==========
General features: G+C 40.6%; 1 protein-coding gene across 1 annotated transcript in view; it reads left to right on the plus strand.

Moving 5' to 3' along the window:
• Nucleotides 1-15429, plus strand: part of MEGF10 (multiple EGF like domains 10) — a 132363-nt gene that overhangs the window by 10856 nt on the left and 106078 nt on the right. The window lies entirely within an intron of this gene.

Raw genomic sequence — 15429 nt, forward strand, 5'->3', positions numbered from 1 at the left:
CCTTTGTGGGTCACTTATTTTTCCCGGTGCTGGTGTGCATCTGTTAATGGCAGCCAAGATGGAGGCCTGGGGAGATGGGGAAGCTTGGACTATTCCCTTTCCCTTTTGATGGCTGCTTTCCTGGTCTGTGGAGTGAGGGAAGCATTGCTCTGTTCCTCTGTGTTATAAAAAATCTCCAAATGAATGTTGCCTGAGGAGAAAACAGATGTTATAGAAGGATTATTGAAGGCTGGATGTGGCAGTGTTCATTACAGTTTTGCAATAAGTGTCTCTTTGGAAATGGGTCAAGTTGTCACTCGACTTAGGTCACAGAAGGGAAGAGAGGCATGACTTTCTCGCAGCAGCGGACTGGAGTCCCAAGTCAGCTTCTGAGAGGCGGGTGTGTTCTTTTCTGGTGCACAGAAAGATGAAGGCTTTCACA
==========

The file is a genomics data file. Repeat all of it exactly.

General features: G+C 40.6%; 1 protein-coding gene across 1 annotated transcript in view; it reads left to right on the plus strand.

Moving 5' to 3' along the window:
• Nucleotides 1-15429, plus strand: part of MEGF10 (multiple EGF like domains 10) — a 132363-nt gene that overhangs the window by 10856 nt on the left and 106078 nt on the right. The window lies entirely within an intron of this gene.

Raw genomic sequence — 15429 nt, forward strand, 5'->3', positions numbered from 1 at the left:
CCTTTGTGGGTCACTTATTTTTCCCGGTGCTGGTGTGCATCTGTTAATGGCAGCCAAGATGGAGGCCTGGGGAGATGGGGAAGCTTGGACTATTCCCTTTCCCTTTTGATGGCTGCTTTCCTGGTCTGTGGAGTGAGGGAAGCATTGCTCTGTTCCTCTGTGTTATAAAAAATCTCCAAATGAATGTTGCCTGAGGAGAAAACAGATGTTATAGAAGGATTATTGAAGGCTGGATGTGGCAGTGTTCATTACAGTTTTGCAATAAGTGTCTCTTTGGAAATGGGTCAAGTTGTCACTCGACTTAGGTCACAGAAGGGAAGAGAGGCATGACTTTCTCGCAGCAGCGGACTGGAGTCCCAAGTCAGCTTCTGAGAGGCGGGTGTGTTCTTTTCTGGTGCACAGAAAGATGAAGGCTTTCACA